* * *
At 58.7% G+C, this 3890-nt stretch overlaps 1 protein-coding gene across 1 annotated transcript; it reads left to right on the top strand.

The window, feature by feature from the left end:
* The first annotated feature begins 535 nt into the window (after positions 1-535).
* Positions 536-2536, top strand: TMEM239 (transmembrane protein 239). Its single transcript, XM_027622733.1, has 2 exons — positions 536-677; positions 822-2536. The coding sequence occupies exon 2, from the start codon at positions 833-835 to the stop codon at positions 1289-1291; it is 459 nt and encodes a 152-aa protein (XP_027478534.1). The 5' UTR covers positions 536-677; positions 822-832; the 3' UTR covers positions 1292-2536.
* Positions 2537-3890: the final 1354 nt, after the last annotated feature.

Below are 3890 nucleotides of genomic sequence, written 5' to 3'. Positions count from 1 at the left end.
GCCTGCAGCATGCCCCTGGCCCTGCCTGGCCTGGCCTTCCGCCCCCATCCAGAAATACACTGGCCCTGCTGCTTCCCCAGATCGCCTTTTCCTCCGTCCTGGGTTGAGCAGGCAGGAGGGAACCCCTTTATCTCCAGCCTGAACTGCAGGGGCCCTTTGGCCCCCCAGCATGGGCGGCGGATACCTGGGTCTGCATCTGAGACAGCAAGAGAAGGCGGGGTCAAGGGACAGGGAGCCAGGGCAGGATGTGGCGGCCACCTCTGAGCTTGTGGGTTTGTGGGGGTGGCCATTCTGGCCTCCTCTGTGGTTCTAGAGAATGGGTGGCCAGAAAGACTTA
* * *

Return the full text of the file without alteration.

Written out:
At 58.7% G+C, this 3890-nt stretch overlaps 1 protein-coding gene across 1 annotated transcript; it reads left to right on the top strand.

The window, feature by feature from the left end:
* The first annotated feature begins 535 nt into the window (after positions 1-535).
* Positions 536-2536, top strand: TMEM239 (transmembrane protein 239). Its single transcript, XM_027622733.1, has 2 exons — positions 536-677; positions 822-2536. The coding sequence occupies exon 2, from the start codon at positions 833-835 to the stop codon at positions 1289-1291; it is 459 nt and encodes a 152-aa protein (XP_027478534.1). The 5' UTR covers positions 536-677; positions 822-832; the 3' UTR covers positions 1292-2536.
* Positions 2537-3890: the final 1354 nt, after the last annotated feature.

Below are 3890 nucleotides of genomic sequence, written 5' to 3'. Positions count from 1 at the left end.
GCCTGCAGCATGCCCCTGGCCCTGCCTGGCCTGGCCTTCCGCCCCCATCCAGAAATACACTGGCCCTGCTGCTTCCCCAGATCGCCTTTTCCTCCGTCCTGGGTTGAGCAGGCAGGAGGGAACCCCTTTATCTCCAGCCTGAACTGCAGGGGCCCTTTGGCCCCCCAGCATGGGCGGCGGATACCTGGGTCTGCATCTGAGACAGCAAGAGAAGGCGGGGTCAAGGGACAGGGAGCCAGGGCAGGATGTGGCGGCCACCTCTGAGCTTGTGGGTTTGTGGGGGTGGCCATTCTGGCCTCCTCTGTGGTTCTAGAGAATGGGTGGCCAGAAAGACTTA